The DDR5 era has officially begun, just not in earnest. And by that I mean, the first consumer kit of DDR5 RAM has found its way to retail sites, including Amazon (opens in new tab) and Newegg (opens in new tab), but if you purchase one you'll have to sit on it until Alder Lake arrives later this year.
That's because no consumer platforms support DDR5 memory just yet. That will change with Alder Lake (opens in new tab) and Intel's accompanying 600-series chipset, both due out before the calendar flips over to a new year. TeamGroup decided not to wait, however, and has released a 32GB DDR5-4800 kit to retail.
The "Elite" kit, as it's labeled, consists of two 16GB modules. Timings are rather loose at 40-40-40-77. To put those numbers into perspective, G.Skill's 32GB (2x16GB) DDR4-4800 Trident Z RGB memory kit sports much tighter 20-30-30-50 timings.
Technically, you'll have a choice between DDR5 and DDR4 memory when Alder Lake arrives, as it will support both memory types. Just not in the same motherboard, though, and it remains to be seen how DDR4 boards for Alder Lake will compare to DDR5 boards (both in terms of performance and the features available). But that's a discussion for another day.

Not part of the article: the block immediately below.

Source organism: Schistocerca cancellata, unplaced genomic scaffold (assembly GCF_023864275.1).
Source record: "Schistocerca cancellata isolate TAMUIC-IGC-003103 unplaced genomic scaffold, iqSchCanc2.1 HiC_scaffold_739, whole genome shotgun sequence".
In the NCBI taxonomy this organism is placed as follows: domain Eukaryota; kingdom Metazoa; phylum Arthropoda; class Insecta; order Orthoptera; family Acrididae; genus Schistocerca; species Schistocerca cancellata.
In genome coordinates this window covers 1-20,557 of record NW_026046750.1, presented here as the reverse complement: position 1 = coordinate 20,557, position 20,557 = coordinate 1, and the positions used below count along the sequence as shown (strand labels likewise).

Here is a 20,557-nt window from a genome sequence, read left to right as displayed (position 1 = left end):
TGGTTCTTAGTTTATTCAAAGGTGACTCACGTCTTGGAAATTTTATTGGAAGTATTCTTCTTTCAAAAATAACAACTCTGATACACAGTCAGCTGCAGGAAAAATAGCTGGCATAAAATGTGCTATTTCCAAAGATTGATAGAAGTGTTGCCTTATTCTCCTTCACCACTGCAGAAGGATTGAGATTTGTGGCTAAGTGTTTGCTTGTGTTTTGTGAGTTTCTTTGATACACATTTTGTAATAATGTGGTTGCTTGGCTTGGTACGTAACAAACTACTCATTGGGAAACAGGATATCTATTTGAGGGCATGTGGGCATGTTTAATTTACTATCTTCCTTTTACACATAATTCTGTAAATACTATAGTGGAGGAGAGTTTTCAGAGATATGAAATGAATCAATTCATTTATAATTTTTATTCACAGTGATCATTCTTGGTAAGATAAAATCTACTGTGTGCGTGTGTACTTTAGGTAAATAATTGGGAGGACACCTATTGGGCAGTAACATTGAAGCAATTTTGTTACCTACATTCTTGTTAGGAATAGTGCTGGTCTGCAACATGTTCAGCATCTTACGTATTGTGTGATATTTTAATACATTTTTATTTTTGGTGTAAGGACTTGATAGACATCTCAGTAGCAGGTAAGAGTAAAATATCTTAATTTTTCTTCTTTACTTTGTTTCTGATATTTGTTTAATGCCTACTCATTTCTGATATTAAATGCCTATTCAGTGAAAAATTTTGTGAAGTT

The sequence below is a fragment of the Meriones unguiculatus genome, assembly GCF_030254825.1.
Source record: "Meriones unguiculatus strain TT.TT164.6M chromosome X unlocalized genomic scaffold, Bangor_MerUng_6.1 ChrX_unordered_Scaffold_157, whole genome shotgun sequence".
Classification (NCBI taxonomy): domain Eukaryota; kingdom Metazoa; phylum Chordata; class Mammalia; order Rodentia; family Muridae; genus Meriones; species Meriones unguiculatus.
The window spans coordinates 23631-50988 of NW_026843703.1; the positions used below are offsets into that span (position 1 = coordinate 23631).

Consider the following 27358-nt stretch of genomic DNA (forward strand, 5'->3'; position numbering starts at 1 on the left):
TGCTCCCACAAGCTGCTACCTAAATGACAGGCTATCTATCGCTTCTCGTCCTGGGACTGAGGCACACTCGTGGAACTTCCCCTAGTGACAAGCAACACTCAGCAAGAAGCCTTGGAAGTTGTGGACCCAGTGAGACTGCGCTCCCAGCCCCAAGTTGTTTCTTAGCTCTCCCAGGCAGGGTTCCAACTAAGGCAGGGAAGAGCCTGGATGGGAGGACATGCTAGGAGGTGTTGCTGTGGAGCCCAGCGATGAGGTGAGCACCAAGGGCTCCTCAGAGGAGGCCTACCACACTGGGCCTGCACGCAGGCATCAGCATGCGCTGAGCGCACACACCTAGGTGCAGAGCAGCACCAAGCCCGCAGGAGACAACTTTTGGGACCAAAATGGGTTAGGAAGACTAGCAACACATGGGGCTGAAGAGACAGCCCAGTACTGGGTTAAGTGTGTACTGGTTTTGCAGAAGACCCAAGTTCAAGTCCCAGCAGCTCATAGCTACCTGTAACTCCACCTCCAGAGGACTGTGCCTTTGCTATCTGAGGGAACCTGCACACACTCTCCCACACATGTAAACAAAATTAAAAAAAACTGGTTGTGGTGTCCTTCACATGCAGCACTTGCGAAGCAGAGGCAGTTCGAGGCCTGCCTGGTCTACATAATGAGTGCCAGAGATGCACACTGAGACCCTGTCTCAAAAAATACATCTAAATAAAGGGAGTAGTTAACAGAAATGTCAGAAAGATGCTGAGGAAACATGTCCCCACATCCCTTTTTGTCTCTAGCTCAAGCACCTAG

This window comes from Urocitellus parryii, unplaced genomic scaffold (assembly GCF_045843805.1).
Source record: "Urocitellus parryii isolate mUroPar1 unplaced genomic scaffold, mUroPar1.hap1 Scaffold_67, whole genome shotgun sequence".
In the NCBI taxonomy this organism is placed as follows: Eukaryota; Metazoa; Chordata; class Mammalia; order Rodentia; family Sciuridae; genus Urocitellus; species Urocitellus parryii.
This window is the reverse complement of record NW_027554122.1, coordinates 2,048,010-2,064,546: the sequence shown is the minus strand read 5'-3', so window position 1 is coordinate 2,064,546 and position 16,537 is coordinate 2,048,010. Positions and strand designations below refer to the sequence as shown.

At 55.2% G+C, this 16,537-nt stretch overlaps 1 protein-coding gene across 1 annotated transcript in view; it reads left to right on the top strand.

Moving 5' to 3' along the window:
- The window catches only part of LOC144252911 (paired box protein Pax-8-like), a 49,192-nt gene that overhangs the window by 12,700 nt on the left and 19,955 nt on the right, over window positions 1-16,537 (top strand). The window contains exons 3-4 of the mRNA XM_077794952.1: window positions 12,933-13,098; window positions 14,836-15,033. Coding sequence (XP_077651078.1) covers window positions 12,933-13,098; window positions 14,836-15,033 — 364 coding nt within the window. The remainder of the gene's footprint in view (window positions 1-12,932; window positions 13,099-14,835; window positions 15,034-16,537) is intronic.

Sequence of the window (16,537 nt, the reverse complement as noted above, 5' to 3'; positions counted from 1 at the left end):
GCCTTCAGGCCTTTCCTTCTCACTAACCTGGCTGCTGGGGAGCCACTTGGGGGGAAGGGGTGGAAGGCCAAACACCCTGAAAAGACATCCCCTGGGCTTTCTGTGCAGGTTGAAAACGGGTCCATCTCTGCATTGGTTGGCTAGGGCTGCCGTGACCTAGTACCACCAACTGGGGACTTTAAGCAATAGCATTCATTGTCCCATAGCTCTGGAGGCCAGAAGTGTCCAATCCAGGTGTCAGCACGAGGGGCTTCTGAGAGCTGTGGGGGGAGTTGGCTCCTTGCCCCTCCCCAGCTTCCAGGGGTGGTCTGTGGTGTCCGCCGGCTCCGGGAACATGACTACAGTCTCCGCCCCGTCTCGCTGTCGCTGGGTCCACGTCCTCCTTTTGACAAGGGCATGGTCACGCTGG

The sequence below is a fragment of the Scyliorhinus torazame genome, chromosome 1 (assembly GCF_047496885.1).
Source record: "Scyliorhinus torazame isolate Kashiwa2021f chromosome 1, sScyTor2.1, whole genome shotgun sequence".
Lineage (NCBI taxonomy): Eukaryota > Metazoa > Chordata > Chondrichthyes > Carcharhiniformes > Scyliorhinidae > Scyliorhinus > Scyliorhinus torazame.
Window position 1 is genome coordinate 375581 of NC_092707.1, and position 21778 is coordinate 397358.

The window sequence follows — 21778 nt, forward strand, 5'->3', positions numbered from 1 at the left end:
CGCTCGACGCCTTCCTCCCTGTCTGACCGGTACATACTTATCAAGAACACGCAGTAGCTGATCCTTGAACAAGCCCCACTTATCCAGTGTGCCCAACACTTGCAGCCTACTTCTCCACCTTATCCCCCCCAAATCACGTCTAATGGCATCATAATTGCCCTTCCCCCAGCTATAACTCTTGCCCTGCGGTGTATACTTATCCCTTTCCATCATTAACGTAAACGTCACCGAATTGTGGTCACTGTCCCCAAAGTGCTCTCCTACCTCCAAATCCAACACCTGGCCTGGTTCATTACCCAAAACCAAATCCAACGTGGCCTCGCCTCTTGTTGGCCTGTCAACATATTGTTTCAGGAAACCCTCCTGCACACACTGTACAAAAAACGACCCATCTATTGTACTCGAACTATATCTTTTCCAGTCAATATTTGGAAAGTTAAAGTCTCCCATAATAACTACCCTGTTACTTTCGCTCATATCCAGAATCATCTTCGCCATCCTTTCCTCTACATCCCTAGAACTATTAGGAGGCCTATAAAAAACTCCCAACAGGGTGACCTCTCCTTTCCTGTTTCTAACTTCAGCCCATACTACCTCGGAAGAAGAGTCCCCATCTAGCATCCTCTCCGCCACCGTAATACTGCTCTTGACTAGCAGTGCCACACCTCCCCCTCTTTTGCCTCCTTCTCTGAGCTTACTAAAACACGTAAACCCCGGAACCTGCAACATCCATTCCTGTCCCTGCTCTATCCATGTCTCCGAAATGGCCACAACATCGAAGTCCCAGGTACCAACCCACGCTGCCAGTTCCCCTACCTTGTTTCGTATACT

What about pricing? A couple of weeks ago, TeamGroup said its 32GB DDR5-4800 memory kit would be available to purchase by the end of the month for $400 (opens in new tab). It's actually a bit cheaper—Amazon and Newegg both had it listed for $311 before the kit sold out.
That's actually not terrible for speed and capacity, as well as being a new generation product. You still shouldn't buy it, though, even if it comes back in stock. For one, TeamGroup's first DDR5 kit sticks to JEDEC's baseline specifications. Faster kits will inevitably materialize, just as we have seen in DDR4 land—retail DDR4 kits go all the way up to 5,333MT/s, which is way above JEDEC's 3,200MT/s designation.
Secondly, it makes little sense to purchase a memory kit, only to then sit on it for several months because there's nothing you can do with it. Well, that's not completely true—you could use one of the DIMMs as a short back scratcher, but there are much cheaper alternatives for that sort of thing.
Regardless, it will be interesting to see how DDR5 affects performance when Alder Lake arrives, and then AMD's Zen 4 launch next year. We're also curious to see what other DDR5 kits present themselves at retail this year, and if any of them will be faster than 4,800MT/s.